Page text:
You can look at your annual automobile costs as the sum of a set of items that includes your direct operating costs for fuel, maintenance and tires and your indirect or “overhead” costs that are necessary to auto ownership – insurance, licensing, registration, taxes, finance charges and depreciation.  While most of us worry about the price of gasoline, in fact, the overhead costs of auto ownership outweigh the direct operating costs, usually by a lot.  In the AAA study, average gasoline costs came to about 14 and a half cents a mile ($.1445) or $2890 for the 20,000 miles of driving – a little under 30% of the $10,374 cost of ownership.  Adding maintenance and tire wear to the mix just tacks on another 6 cents or so, bringing the direct operating costs to $4085/years a fraction less than 40% of total costs. 

Obviously, these direct costs are something a driver has at least limited control over.  Choosing a car with higher gas mileage or finding the least expensive gas in your area will help bring down the cost per mile of gas and choosing to drive less often or less far will help reduce your annual costs.  Maintenance and tires are also a matter of shopping for the best prices you can find, though as a much smaller component of costs, savings here do not have as much effect on the total.  

Insurance is one component of overhead costs – about 11% of the total cost of ownership in our hypothetical example.  We are fortunate here on the Peninsula in Washington that our state ranks 43rd in the nation for costs of auto insurance and – if you read our blog regularly, you already know that strategies like bundling your home and auto insurance with the same carrier can lower your rates even more. With a little effort you should be able to beat the average. 

Finance charges are another substantial component of costs in the average costs of ownership and one that you may have some control over by choosing when you replace your car, its cost and shopping for your interest rate.  Taxes, license and registration fees are set by the state and except for your choice of a more or less expensive vehicle may be difficult to control.  

The big gorilla in auto costs is depreciation – the amount of value your car is losing as it ages over time.  Depreciation begins the minute you drive a car new or used, off the lot and continues.  The standard for car depreciation is that all cars, in general, lose about 15 to 20 percent of their value each year and that holds true for new or used cars. A two years old car will be worth about 80 to 85 percent of the value the car held as a one-year-old car; next year it will be worth 80 to 85 percent of its current value.  There’s a nice infographic at Edmonds.com that illustrates this.  

The average deprecation in our AAA example was $3571 / per year, making this the single largest component in the costs of ownership at 33% per year of total ownership costs.  So, what can you do to mitigate the amount of depreciation? First, you can look at some of the variables that determine car depreciation.  Some automobile brands depreciate less than others – a fact you can understand by comparing the resale values of cars to their original selling price at different year assumptions.  The condition of a used car will affect its resale value, so the care you take to preserve the value in your car will help reduce your depreciation.  Finally, cars that are in low supply but have an intrinsic demand often have better resale values.  The problem here is that they may not be the best choice as a family car.  

If you want to calculate your personal cost of ownership, you can do that using the same method Triple A does.  Look through their pamphlet on the subject here.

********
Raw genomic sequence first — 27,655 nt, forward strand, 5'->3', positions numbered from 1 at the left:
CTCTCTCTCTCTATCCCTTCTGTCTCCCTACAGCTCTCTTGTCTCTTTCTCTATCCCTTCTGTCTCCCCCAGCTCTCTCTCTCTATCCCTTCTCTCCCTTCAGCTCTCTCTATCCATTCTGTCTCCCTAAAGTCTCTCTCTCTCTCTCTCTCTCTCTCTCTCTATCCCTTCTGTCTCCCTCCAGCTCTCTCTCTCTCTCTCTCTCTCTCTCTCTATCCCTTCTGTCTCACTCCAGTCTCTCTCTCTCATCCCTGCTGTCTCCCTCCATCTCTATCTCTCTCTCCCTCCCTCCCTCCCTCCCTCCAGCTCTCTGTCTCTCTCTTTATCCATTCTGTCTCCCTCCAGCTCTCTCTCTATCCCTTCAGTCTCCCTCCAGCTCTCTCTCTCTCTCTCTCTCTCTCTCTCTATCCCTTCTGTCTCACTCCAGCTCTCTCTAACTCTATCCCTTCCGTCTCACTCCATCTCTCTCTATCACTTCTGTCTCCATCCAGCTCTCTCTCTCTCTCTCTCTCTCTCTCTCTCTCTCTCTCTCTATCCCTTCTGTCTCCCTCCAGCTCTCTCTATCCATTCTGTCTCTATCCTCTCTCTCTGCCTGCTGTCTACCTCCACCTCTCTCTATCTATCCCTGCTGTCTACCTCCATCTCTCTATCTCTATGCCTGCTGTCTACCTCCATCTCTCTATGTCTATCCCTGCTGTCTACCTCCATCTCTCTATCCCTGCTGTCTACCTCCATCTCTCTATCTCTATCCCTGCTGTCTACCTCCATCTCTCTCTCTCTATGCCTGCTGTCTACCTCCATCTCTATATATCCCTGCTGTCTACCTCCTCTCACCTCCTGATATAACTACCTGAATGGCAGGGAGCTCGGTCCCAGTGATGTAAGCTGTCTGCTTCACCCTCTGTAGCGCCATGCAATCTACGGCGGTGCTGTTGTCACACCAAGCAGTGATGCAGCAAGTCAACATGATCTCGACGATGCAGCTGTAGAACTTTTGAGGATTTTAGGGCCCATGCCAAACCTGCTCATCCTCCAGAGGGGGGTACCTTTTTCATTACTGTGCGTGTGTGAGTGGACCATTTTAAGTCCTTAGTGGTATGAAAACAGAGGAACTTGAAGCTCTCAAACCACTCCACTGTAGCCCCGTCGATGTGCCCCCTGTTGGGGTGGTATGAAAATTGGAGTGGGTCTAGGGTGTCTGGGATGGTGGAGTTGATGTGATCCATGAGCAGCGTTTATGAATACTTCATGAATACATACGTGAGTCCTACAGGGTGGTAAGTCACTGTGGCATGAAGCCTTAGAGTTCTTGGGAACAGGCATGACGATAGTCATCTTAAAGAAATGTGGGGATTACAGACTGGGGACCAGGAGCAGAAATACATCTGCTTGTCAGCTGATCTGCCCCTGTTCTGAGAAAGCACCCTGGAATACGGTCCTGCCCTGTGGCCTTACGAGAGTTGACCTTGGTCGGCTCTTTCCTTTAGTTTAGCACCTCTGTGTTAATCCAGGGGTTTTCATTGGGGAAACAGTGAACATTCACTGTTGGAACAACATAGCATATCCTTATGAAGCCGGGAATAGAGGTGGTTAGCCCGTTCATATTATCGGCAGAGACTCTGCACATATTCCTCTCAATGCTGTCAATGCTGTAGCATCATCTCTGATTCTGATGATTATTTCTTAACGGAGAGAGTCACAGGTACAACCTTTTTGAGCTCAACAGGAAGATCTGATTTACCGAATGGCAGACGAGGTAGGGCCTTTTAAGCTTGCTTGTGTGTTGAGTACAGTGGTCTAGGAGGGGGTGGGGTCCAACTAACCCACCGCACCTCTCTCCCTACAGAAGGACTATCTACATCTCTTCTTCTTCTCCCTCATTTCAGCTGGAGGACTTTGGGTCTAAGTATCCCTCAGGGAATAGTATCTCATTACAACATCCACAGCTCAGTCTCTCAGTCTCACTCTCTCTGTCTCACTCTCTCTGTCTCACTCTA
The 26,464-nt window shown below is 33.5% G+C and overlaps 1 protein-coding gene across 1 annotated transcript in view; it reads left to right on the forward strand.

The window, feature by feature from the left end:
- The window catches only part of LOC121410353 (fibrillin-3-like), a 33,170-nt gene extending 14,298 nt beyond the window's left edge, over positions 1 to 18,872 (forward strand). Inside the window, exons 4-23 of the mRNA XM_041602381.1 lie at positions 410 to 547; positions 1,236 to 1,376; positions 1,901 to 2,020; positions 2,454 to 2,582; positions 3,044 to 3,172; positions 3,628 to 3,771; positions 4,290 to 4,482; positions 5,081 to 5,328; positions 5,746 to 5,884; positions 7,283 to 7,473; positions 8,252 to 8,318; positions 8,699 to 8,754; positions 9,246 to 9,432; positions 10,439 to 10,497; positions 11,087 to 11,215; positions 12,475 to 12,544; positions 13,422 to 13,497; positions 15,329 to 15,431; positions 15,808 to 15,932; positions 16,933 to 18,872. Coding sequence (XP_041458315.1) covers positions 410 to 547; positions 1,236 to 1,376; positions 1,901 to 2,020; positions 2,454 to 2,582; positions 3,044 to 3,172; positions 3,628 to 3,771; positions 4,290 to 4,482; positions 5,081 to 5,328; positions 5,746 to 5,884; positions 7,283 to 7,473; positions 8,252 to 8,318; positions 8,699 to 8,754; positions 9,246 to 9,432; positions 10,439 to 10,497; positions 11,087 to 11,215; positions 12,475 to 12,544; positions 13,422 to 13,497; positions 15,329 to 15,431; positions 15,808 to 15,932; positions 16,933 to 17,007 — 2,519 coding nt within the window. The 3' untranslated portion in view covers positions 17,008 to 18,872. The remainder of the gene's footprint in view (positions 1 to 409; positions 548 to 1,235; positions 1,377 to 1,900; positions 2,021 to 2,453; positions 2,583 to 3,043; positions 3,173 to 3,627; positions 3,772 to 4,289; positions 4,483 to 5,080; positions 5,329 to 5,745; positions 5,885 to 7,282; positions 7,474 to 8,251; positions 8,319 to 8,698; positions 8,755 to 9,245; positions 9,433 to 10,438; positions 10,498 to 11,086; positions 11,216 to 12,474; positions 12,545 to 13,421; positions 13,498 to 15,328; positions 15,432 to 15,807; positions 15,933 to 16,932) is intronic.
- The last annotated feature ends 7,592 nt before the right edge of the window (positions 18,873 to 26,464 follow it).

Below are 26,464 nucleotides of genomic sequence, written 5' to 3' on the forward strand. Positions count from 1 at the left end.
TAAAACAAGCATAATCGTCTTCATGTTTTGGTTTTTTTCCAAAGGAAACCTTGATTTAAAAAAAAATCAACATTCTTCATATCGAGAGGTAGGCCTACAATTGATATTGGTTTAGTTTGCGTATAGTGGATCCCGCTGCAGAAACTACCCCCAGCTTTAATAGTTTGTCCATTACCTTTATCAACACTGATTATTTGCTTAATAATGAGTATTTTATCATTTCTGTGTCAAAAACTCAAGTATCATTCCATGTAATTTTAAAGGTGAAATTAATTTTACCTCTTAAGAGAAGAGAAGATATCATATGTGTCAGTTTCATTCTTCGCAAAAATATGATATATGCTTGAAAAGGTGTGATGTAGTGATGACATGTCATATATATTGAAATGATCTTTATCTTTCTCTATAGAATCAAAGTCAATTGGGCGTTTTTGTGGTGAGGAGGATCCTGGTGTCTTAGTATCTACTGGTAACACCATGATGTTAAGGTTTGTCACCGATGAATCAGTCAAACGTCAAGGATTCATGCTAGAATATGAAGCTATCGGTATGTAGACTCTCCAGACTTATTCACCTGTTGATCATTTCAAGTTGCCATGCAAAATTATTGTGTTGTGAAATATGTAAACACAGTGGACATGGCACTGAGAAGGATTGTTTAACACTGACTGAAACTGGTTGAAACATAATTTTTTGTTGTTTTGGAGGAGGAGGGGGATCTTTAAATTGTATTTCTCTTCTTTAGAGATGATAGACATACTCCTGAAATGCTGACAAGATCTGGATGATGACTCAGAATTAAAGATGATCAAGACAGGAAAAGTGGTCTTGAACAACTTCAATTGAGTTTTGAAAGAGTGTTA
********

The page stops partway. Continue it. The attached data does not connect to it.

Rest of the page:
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Most Expensive Cars to Insure

We were looking at Statistic Brain the other day – well, just because we like numbers.  They had a listing of the 10 most expensive cars to insure – on average.  That made us a bit curious – what was it about the following list of cars that seemed to make them more expensive to insure?  

  • Mercedes C63 AMG Coupe $5,532
  • Audi R8 Spyder Quattro $3,384
  • Mercedes-Benz CL600 $3,307
  • Mercedes-Benz S600 $2,948
  • Audi R8 4.2 Coupe $2,903
  • Porsche Panamera Turbo $2,738
  • BMW ActiveHybrid 7 $2,701
  • Porsche 911 Turbo / Convertible $2,674
  • Mercedes-Benz CL65 AMG $2,669
  • Mercedes-Benz CL63 AMG $2,615
  • Jaquar XKR Supercharged Convertible $2,585
  • Mercedes-Benz S63 AMG $2,542
  • Audi A8 L Quattro $2,513
  • BMW 750i $2,430

This listing was pretty much confirmed in an August article in Forbes magazine that has some pretty nice pictures to go with it.


We know that your Washington auto insurance premium is influenced by biological factors like age and gender and that it is also influenced by behavioral factors like driving record, length of commute or miles driven per year  and marital status.  Premiums can also be influenced by where a vehicle is garaged and the vehicle’s make and model. Now, how do you figure out an “average” rate if there are so many variables?  The answer comes from insure.com which used a “standard” to figure out average premium. The averages are based on a standard such as a 40-year-old male driver who commutes 12 miles to work, with policy limits of 100/300/50 and a $500 deductible on collision and comprehensive. This approach provides a fair comparison across companies. It also means that your premium, if you have one of these cars, may vary from this average number.

So, if we remove biological, behavioral and geographical variables and the insurance premiums are still different, how do we account for the difference?  The  car you drive is associated with a certain amount of risk so far as underwriters are concerned. Risk here In the eyes of an insurance carrier, increased risk means increased potential of payout. An underwriter’s task is to set the premium at a rate that will cover potential claims. If the car you choose is expected to be stolen more often, involved in accidents more often or has parts that are more costly to repair, you can expect a higher premium. The cars on the most expensive list are high-end sports cars. They may be associated with more serious injury in the event of crashes, even with the presence of safety equipment. Smaller and lighter cars don’t absorb the energy of a crash as well as larger cars. The vehicles start with a high price – some in the $100,000 range – so the risk of loss from theft would be a great concern. These vehicles also all have the probability of high costs of repair for even relatively minor damage. Finally, the class of vehicle itself interest into the equation. Mom’s minivan may not corner so well, accelerate as fast or stop as quickly but history suggests that it also will not be driven fast or recklessly. This may not be the case with a vehicle with an engine powerful enough to drive a small plane and fast enough to out run one.

If you are going to buy one of these top ten’s, don’t worry about getting a red one.  The notion that red cars cost more to insure is pretty much just an urban legend.